5 Annoying Things People Don't Tell You About Being A Food Blogger
It looks fun, doesn't it?
We get to cook instead of sit in an office, restaurants offer us free food all the time and brands send care packages of granola bars and coconut water that'll easily last over six months.
Those were the thoughts that kept me going as I ran my successful food blog, TheWholeTara, for several years.
Unfortunately, when you're actually a full-time food blogger, it doesn't always look like this.
There's an entire other side to it that isn't spoken about outside of the blogger circle, and no amount of free food could make up for it.
Here are a few reasons why I decided to switch career paths:
1. You're around food all the time.
When I say all the time, I mean all the time.
I specifically remember when I was developing my app a few months back, and my team and I were indulging in every single dish with no set meals.
We ate our way through the entire day, recipe after recipe, until we were beyond stuffed.
You have to try it all, don't you?
Even if you're not working on an app, you're planning recipes for your website or trying to get a perfect Instagram shot at a restaurant.
You go from meal to meal, losing structure of what a day in food should actually look like because it's also your job.
Think about artists. They're around art all day, and then they leisurely break for food.
Us? Food is our job.
2. You order things with no intention of actually eating them, but then...
I didn't have the intention of eating that rainbow cream cheese bagel after lunch or a box of cupcakes at 9 am.
But once the photos are finished and you have food like this sitting on the counter staring right at you, it becomes quite difficult to pass it up.
I know it's a major first-world problem. But, it's the nature of being a food blogger.
3. It's way more than a 9-to-5 job.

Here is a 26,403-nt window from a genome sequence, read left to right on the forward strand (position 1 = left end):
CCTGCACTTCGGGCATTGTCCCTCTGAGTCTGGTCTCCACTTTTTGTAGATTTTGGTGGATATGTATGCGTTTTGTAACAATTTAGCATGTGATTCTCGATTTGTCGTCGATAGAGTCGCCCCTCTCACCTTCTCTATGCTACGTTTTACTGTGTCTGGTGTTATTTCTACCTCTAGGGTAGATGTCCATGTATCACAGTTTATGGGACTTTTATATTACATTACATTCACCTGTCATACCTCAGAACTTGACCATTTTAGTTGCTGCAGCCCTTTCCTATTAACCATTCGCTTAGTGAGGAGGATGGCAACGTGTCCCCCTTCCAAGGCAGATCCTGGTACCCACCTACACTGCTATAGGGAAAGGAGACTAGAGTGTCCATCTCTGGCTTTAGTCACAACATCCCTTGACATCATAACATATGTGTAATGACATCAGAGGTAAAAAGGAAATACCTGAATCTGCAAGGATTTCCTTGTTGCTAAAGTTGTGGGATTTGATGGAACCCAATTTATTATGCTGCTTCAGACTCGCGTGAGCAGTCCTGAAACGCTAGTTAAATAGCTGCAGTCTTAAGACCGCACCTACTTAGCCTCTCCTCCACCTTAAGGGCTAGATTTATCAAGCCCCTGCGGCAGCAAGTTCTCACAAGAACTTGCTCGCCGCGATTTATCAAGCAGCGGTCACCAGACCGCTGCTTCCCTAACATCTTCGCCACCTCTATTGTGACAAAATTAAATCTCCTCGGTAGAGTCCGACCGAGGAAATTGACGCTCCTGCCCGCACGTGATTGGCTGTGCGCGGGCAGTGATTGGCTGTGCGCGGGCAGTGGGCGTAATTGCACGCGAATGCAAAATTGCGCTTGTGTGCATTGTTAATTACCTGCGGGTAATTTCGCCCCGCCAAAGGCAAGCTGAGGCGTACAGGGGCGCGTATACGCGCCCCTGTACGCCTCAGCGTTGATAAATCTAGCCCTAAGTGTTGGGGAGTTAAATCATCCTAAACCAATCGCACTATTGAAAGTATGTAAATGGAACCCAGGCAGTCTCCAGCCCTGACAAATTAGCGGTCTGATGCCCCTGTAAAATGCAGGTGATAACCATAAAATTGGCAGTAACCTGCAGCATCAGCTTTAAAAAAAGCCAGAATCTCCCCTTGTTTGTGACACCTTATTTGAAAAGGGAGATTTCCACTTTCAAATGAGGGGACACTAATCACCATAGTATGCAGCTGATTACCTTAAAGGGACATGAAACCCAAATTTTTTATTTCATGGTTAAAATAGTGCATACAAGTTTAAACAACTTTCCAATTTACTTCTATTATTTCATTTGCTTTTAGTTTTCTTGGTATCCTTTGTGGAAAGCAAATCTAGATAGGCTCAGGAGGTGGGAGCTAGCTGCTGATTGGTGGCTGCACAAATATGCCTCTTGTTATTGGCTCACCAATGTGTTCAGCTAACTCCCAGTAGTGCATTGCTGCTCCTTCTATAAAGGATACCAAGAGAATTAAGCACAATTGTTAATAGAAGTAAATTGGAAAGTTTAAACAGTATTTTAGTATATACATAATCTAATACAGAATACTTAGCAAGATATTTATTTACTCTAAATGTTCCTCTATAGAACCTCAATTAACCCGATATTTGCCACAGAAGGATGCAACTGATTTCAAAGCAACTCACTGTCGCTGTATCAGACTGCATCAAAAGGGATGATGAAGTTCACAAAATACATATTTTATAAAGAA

My office is my kitchen.
When work is "over," another round of emails come rolling in, and we'll most likely end up answering them.
Cooking, recipe testing and posting on Instagram don't have a stop time.
They happen at all hours of the day, and you'll probably get caught up in it, even after regular work hours.
4. Social media starts to rule your life.
"How did her runny egg get more likes than my avocado toast?
Maybe I should make a runny egg sandwich tomorrow morning, and then #EEEEEATS will repost it.
Or maybe, I should just go to [enter best egg spot here] tomorrow morning to get that shot and post it."
This is just one of the thoughts that runs through a food blogger's head.
Maybe it sounds productive at first, and in some ways, it is.
But when you're scrolling through Instagram at 11 pm and letting your likes, followers and comments dictate how you'll be spending your days and what you'll be eating, it becomes unhealthy.
5. Food becomes an obsession.
We often forget we're meant to eat to live, not live to eat.
This was a big problem for me.
It felt like every meal was another opportunity for a food photo, and I had to stop everyone mid-meal to get that perfect photo, regardless of whom I was with.
I thought about how I was going to make my breakfast bowl perfect, where I was going to get the ingredients and how I would photograph them.
Plus, what'll taste the best? Because you bet I'll be eating it afterward.
And it doesn't stop there.
Right after breakfast comes recipe testing for the website, and before you know it, it's lunch time.
See what I mean?
It never stops.
While I feel very fortunate to have been able to have had the option to cook and write about food for a living, I also feel that it wasn't the best career choice for my mental and physical health.
There's no one right way to be a food blogger, but if you do find yourself in one or more of the above predicaments, take a step back.
Remember why you started your blog, create set work times and don't let social media rule you.